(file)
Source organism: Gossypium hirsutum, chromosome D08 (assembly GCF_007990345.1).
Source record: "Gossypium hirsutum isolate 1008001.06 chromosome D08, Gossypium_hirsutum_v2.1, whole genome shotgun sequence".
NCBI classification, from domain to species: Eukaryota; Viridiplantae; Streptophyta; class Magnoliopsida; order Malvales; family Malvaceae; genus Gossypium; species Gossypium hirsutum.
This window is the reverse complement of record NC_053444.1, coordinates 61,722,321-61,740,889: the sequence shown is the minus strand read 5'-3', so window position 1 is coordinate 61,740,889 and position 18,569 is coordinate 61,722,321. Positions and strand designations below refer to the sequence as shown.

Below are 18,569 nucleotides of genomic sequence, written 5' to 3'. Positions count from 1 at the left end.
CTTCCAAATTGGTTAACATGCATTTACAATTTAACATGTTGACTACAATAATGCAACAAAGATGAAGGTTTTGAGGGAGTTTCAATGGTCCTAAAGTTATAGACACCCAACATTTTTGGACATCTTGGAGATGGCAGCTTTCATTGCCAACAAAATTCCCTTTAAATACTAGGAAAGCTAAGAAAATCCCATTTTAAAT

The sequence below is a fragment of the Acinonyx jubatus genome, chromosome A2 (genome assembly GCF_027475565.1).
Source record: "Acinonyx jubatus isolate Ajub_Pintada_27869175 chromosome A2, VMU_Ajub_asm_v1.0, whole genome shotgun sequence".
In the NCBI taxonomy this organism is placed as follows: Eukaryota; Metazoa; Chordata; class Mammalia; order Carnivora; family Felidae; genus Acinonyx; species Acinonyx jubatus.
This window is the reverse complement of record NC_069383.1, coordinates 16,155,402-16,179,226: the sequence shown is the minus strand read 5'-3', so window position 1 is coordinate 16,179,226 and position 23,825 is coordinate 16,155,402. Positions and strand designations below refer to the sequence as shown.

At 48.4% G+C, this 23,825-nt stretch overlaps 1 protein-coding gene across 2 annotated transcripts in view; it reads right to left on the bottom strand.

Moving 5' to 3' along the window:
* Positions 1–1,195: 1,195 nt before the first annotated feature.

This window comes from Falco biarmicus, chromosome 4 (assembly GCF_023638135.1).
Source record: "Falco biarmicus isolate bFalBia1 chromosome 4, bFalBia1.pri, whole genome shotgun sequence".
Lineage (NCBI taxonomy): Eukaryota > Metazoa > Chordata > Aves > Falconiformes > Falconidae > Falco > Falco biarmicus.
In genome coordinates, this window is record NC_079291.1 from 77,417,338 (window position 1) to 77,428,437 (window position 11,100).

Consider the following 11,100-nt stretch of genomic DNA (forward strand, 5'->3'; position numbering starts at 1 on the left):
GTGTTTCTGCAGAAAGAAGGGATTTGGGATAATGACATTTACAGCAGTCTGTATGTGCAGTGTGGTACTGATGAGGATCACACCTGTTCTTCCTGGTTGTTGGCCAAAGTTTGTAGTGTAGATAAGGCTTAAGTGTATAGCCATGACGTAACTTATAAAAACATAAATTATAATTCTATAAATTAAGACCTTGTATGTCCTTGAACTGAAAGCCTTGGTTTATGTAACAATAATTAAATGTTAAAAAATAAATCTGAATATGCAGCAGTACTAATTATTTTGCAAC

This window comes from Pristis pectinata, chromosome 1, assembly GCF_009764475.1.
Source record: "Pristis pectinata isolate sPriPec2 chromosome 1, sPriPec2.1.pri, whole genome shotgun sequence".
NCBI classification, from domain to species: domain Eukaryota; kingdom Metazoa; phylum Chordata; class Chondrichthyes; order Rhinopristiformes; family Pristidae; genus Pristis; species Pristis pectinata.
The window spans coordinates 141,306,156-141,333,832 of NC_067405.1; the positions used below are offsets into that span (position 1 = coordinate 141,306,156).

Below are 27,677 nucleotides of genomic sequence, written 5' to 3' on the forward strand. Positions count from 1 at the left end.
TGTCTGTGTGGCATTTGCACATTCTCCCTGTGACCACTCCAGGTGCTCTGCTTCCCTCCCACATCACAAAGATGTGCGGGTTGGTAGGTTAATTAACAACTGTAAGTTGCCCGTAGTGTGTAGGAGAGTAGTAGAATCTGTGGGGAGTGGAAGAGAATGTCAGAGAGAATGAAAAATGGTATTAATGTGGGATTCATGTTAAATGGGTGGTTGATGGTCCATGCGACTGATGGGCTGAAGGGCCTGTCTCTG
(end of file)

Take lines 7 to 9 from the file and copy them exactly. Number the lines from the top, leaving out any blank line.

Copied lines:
The sequence below is a fragment of the Acinonyx jubatus genome, chromosome A2 (genome assembly GCF_027475565.1).
Source record: "Acinonyx jubatus isolate Ajub_Pintada_27869175 chromosome A2, VMU_Ajub_asm_v1.0, whole genome shotgun sequence".
In the NCBI taxonomy this organism is placed as follows: Eukaryota; Metazoa; Chordata; class Mammalia; order Carnivora; family Felidae; genus Acinonyx; species Acinonyx jubatus.